Functionalized epitaxial graphene as versatile platform for air quality sensors
Abstract: The work presented in this thesis focuses on epitaxial graphene on SiC as a platform for air quality sensors. Several approaches have been tested and evaluated to increase the sensitivity, selectivity, speed of response and stability of the sensors. The graphene surfaces have been functionalized, for example, with different metal oxide nanoparticles and nanolayers using hollow-cathode sputtering and pulsed laser deposition. The modified surfaces were investigated towards topography, integrity and chemical composition with characterization methods such as atomic force microscopy and Raman spectroscopy. Interaction energies between several analytes and nanoparticle-graphene-combinations were calculated by density functional theory to find the optimal material for specific target gases, and to verify the usefulness of this approach. The impact of environmental influences such as operating temperature, relative humidity and UV irradiation on sensing properties was investigated as well. To further enhance sensor performances, the first-order time-derivative of the sensor’s resistance was introduced to speed up sensor response and a temperature cycled operation mode was investigated towards selectivity.Applying these methods in laboratory conditions, sensors with a quantitative readout of single ppb benzene and formaldehyde were developed. These results show promise to fill the existing gap of low-cost but highly sensitive and fast gas sensors for air quality monitoring.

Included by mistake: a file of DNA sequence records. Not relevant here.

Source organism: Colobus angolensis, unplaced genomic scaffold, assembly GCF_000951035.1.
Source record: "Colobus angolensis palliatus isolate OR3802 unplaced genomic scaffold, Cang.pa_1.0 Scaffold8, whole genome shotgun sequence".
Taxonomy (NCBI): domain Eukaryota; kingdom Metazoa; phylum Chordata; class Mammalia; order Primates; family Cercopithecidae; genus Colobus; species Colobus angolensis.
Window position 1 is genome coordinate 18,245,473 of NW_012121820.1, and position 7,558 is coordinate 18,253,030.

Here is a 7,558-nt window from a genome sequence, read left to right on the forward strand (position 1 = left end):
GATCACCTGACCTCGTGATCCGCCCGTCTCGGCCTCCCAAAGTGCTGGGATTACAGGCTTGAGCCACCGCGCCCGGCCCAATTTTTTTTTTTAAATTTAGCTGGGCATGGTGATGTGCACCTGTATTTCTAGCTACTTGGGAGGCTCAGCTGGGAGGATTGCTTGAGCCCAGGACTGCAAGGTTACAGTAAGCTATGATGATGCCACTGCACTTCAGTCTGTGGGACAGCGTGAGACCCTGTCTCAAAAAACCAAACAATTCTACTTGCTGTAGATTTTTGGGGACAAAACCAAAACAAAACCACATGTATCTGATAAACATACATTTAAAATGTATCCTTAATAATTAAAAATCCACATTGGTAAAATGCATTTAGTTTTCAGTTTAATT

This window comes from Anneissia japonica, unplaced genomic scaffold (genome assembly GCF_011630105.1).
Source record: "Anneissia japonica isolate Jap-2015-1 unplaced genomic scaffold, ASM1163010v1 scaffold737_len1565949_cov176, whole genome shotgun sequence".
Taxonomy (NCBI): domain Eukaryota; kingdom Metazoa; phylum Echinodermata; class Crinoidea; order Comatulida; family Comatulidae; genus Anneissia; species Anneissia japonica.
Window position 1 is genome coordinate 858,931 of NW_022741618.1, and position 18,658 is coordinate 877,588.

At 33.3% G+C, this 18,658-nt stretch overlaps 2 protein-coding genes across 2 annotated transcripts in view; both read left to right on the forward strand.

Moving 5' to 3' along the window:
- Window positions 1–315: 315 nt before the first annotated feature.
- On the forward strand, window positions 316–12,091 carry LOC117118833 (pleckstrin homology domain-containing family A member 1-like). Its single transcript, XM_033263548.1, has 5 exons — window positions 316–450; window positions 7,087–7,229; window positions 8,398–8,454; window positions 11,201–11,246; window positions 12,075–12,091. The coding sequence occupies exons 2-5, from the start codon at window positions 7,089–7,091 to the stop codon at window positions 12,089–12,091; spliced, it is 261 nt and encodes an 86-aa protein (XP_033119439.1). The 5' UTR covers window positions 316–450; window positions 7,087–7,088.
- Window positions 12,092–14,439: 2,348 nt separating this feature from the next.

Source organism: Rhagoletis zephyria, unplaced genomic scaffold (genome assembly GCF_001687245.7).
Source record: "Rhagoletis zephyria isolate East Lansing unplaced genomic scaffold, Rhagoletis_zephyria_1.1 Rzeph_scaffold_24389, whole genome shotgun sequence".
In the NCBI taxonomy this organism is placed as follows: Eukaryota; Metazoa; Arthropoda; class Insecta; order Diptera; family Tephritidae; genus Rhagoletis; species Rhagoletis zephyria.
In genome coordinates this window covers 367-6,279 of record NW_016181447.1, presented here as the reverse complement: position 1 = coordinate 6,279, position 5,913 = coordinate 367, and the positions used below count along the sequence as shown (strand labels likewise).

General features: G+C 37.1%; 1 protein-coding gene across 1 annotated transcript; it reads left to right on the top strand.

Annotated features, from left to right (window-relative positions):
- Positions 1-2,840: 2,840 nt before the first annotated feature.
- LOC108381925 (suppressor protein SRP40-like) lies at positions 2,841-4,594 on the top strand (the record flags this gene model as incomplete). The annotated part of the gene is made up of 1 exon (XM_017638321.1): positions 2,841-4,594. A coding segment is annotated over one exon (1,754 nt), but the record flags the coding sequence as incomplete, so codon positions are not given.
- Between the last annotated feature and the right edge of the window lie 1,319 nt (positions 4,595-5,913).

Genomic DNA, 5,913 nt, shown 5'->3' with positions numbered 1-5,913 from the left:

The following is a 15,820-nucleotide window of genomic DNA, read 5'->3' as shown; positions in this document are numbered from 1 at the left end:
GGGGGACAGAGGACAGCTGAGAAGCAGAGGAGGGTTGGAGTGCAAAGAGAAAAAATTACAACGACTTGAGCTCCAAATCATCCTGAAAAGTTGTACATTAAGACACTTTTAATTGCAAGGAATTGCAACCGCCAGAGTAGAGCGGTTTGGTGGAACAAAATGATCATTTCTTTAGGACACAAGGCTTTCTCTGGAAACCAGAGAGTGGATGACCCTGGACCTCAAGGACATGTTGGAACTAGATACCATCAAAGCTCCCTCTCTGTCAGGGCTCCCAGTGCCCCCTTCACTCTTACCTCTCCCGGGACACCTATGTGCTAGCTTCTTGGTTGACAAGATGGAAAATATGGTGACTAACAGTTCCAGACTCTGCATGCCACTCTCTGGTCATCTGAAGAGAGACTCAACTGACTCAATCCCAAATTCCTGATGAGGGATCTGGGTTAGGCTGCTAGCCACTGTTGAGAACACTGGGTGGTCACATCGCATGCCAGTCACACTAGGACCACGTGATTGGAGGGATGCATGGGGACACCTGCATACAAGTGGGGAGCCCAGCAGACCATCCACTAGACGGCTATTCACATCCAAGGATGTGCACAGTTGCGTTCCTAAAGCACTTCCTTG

This dissertation MIGHT be available in PDF-format. Check this page to see if it is available for download.